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Website Color Schemes and Web Fonts — Two Key Factors in Effective Web Design

The Institute for Color Research says that the average person makes a judgment about a product or brand within 90 seconds — which is why the initial first impression you give someone on your website is so important. The two most critical aspects of your website that will help you make a great first impression include: the choice of color and the choice of web fonts.

The Importance of COLORS

Website color schemes have the ability to generate a positive impact on the visitors to your website or target audience of your brand. You want the user who visits your site to feel comfortable taking action and positive about your brand. Even if users don’t realize how important colors are, it is often a subconscious reaction.

Different colors symbolize and evoke different emotions. So when choosing the colors to represent your brand, it is important to decide exactly what your brand is trying to convey and who your target audience is.

For example:

BLUE — Blue is often used to convey honesty and trust. Regarded as soothing and dependable, blue is approachable and known to relax web users. Many social media sites use blue, including Twitter, Facebook and LinkedIn. It is a pleasing color for a site that someone plans to be on for long periods of time.


GREEN — Green is often used to convey healthy, safety, stability and freshness. Whole Foods is an example of a brand that uses green in their logo to convey a mix of freshness, health and nature.


RED — Red is often used for excitement and in high-energy situations. Red is also commonly used as a strong call to action color. (Stay tuned for tips on CTAs later in this post.) ESPN uses red for their logo to create excitement and energy.


SILVER — Silver is often used to convey sophistication and class. Some of the most sophisticated and high-end brands use this clean and monotone color to represent them. One of the most notable is Apple, widely regarded as being an industry thought leader and representing exclusivity.


YELLOW — Yellow is one of the brightest and most fun colors. It evokes a happy and cheerful demeanor and evokes creativity. It is often used in products that are targeting children. Snapchat used yellow in a positive way, seeking to attract a large, diverse crowd and give off a comfortable and fun feeling.

When choosing a color for your brand or website, it is important to think of your target audience not only in terms of what they are looking for, but also what they need. If your target audience is elderly, yellow can often strain the eyes and inhibit readability. It is recommended to use dark or black text in most instances to give contrast.

Your brand identity should consist of one of these colors that will be the main color representing your brand (Coca-Cola is represented by red; McDonald’s is represented by yellow). Once you have this color, choose four (max) additional colors to build your palette. There are various tools that can help you find colors that complement your primary color (for example, this Adobe Color Wheel).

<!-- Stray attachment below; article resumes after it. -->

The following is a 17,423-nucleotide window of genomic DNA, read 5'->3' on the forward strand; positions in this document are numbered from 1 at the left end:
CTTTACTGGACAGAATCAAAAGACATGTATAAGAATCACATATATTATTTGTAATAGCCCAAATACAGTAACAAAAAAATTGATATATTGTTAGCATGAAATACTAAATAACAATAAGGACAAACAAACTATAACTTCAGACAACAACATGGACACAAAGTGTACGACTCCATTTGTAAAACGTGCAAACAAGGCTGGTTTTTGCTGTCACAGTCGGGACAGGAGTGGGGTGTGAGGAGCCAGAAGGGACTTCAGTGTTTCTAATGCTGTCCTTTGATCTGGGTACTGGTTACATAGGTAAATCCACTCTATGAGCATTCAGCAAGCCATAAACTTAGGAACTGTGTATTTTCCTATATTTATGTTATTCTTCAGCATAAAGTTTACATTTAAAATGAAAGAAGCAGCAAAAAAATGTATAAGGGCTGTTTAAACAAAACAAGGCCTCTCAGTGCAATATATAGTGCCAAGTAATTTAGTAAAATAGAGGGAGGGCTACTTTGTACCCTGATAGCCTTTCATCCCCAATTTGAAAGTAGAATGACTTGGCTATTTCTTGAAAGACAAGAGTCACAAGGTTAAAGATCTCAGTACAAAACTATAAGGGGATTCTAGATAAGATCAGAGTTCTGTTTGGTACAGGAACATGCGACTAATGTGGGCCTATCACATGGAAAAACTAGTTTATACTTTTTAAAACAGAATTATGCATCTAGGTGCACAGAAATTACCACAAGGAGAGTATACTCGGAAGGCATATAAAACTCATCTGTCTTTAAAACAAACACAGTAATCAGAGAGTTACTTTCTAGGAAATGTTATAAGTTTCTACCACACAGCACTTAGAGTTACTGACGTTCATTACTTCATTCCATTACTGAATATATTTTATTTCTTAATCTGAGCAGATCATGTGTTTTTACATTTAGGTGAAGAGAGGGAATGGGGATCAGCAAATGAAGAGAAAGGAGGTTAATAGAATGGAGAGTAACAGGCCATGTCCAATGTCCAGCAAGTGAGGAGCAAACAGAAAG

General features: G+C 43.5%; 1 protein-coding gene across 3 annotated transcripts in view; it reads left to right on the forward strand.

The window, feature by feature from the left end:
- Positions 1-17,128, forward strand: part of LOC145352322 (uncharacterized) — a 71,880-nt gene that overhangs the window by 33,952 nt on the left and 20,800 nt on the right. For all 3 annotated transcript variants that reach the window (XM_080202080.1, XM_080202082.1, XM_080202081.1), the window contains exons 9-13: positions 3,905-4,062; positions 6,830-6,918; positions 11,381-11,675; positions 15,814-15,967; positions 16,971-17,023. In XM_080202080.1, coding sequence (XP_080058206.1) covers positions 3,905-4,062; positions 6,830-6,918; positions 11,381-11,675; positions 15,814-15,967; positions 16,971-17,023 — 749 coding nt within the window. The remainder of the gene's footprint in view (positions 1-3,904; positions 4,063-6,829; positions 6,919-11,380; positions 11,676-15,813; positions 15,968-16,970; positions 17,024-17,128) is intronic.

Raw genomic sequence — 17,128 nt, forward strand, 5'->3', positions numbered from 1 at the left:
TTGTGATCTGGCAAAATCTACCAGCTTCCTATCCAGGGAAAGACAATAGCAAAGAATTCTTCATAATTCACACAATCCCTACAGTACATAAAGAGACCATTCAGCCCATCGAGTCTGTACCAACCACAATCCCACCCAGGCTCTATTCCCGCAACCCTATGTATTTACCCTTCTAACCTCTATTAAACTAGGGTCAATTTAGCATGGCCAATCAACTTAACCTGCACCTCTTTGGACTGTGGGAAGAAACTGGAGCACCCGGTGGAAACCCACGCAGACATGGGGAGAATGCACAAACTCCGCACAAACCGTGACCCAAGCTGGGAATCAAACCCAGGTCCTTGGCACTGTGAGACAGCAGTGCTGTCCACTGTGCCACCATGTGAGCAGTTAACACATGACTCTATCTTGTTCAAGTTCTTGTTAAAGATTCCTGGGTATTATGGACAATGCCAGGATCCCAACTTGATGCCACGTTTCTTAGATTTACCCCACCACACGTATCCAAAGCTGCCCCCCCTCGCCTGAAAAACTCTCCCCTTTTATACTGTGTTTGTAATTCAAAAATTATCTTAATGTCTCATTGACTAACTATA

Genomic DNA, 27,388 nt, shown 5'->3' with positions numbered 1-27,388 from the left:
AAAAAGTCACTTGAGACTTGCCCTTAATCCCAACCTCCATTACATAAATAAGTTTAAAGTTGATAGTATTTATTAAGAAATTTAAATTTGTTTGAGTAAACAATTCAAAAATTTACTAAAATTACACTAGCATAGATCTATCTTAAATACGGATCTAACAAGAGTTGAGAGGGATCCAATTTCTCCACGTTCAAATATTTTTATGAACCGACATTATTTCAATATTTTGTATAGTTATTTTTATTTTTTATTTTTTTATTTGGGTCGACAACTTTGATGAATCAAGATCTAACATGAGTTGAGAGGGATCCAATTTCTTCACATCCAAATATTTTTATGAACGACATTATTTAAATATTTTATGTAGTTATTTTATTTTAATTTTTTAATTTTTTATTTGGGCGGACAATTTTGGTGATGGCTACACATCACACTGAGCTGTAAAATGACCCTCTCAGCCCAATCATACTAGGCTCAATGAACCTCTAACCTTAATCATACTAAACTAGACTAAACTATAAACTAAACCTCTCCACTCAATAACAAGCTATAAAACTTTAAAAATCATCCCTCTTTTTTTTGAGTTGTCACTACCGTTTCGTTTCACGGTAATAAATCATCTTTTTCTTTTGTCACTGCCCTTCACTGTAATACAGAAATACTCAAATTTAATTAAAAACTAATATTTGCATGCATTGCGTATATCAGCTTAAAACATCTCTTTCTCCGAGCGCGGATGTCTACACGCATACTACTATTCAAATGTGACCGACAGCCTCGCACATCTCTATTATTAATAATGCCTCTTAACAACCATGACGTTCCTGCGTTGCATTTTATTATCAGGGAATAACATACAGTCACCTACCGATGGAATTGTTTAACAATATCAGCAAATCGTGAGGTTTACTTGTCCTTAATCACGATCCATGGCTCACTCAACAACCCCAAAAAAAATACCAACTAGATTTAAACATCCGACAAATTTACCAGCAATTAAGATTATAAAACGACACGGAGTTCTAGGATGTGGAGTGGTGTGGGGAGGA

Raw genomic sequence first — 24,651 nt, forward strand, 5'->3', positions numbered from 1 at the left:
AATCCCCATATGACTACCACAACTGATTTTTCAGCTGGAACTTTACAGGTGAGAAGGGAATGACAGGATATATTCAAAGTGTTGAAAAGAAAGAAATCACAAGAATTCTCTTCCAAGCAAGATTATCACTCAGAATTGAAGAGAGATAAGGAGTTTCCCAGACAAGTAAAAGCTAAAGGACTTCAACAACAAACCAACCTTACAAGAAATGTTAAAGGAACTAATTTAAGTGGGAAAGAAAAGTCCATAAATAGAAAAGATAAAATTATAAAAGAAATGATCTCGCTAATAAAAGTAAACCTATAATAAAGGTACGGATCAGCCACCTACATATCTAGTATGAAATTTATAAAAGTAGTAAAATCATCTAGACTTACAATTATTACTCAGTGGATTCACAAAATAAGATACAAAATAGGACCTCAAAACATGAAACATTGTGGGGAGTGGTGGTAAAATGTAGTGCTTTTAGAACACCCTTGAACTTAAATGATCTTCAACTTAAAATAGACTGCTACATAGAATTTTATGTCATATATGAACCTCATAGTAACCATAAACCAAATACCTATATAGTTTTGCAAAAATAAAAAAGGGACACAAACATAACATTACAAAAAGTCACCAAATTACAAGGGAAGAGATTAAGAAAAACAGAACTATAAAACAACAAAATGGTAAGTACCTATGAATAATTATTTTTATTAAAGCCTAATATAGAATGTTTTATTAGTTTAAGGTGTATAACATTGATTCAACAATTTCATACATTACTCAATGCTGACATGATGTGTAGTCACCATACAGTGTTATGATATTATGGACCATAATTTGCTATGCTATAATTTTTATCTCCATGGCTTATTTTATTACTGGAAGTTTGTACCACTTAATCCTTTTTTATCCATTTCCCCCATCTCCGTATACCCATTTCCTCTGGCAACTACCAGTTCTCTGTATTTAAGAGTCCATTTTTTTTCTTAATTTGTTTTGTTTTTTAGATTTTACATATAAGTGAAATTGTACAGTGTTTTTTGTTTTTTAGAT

One of the most important colors in your brand is your CTA color. It is a best practice to choose a color that is the opposite of your primary color on the color wheel. This will be a color that completely contrasts with your primary color and stands out on a page. This color should be used as your CTA color to draw attention to any action you want the user to take. This color should be an additional color on your palette, to be used sparingly and only in situations where you want the user to take action. This will train the user to associate this color with invitations to take an action.

Consistency is crucial when it comes to your brand, so it is important to implement your color palette across all of your branded items.

The Importance of TYPOGRAPHY

Choosing the right font for your brand is as important as choosing the right color scheme. The first step in choosing your typography is the biggest decision of all: Sans serif vs serif.

A sans serif font is a letterform that does not have extending features called “serifs” at the end of strokes. Sans serif fonts evoke a modern and clean feeling. A good and common example of this would be Helvetica. Serif fonts are letterforms that DO have the extending serif feature. Serif fonts are timeless and classic, and also very easy to read in large bodies of copy (this is why most books use serif fonts). A good and common example of this would be Times New Roman. Even though Helvetica and Times New Roman might be the common examples for sans serif and serif fonts, there are many alternate choices that are also free that you can use for your logo, branding collateral and website.

Here’s a few examples:

Sans Serif


Open Sans


Droid Serif
Roboto Slab
If used thoughtfully, a brand’s color and font can become just as important and key to brand recognition as the actual logo itself. Ideally, colors and fonts interact together to create a memorable experience for your users.

Questions about color and font selection, and how these choices relate to visually appealing and compelling web design? We would love to help! Let’s Talk!

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